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B. An exposition of selected covenant laws Chs. 12-25
Moses’ continuing homiletical exposition of the Law of Israel that follows explains reasons for the covenant laws that arose from the Ten Commandments. This address concludes with directions for celebrating and confirming the covenant (Deuteronomy 26:1-15). The section contains a mixture of laws previously revealed to the Israelites and other laws not previously revealed in the code given at Sinai (Exodus 20:1 to Exodus 23:19). This is instruction preached rather than codified as comprehensive legislation.
"The specific laws in this section were given to help the people subordinate every area of their lives to the LORD, and to help them eradicate whatever might threaten that pure devotion." [Note: Deere, p. 283.]
"Placement of the instruction about worship at the sanctuary in first position indicates clearly its priority for Deuteronomy, which assumes that the starting point for the proper, full, and exclusive love of the Lord (the primary demand of the first and second commandments and the Shema) is found in the way Israel carries out the activities of worship." [Note: Miller, p. 129.]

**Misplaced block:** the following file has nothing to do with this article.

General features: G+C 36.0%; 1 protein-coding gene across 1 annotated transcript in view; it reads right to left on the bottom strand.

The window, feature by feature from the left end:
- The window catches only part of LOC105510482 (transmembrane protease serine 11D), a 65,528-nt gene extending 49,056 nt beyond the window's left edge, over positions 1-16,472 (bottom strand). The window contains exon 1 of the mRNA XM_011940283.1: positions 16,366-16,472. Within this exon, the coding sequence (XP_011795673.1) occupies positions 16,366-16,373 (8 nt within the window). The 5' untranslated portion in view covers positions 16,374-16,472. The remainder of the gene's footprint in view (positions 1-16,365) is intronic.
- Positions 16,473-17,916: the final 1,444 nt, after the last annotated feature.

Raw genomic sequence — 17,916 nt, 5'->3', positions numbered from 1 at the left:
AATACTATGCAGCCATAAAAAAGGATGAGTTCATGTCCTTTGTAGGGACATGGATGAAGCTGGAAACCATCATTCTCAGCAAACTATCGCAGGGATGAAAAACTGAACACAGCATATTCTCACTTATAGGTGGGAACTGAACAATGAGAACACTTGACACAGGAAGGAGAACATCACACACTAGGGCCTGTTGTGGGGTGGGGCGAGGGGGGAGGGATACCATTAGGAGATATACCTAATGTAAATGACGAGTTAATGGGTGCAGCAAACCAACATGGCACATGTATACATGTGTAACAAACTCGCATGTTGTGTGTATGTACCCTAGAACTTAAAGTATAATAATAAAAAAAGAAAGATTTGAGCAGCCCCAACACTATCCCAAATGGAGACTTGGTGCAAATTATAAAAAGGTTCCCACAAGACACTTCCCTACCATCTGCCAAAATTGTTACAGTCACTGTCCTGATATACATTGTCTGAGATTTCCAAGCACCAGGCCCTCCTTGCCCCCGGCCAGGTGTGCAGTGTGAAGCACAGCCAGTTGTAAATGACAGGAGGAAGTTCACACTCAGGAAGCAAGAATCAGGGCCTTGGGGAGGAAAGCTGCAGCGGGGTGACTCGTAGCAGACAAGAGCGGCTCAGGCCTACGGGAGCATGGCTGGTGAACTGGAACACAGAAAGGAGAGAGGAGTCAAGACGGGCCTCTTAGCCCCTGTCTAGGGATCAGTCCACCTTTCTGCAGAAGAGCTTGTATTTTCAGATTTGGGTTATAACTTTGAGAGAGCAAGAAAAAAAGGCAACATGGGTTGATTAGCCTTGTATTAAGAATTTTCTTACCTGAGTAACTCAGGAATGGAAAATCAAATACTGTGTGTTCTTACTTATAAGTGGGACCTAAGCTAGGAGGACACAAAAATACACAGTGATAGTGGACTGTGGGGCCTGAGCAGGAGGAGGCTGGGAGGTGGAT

There is an obvious general movement from laws dealing with Israel’s religious life (Deuteronomy 12:1 to Deuteronomy 16:17) to those affecting her civil life (Deuteronomy 16:18 to Deuteronomy 22:8) and finally to those touching personal life (Deuteronomy 22:9 to Deuteronomy 26:15).
Two insightful writers suggested the following outlines for these chapters. [Note: Merrill, Deuteronomy, pp. 218-331; and Stephen A. Kaufman, "The Structure of the Deuteronomic Law," MAARAV 1 (1978-79):105-58.]
|1||Deuteronomy 12:1-31||ch. 12||Fidelity|
|2||Deuteronomy 12:32 to Deuteronomy 13:18||ch. 12||Worship|
|3||Deuteronomy 14:1-21||Deuteronomy 13:1 to Deuteronomy 14:27||Name of God|
|4||Deuteronomy 14:22 to Deuteronomy 16:17||Deuteronomy 14:28 to Deuteronomy 16:17||Sabbath|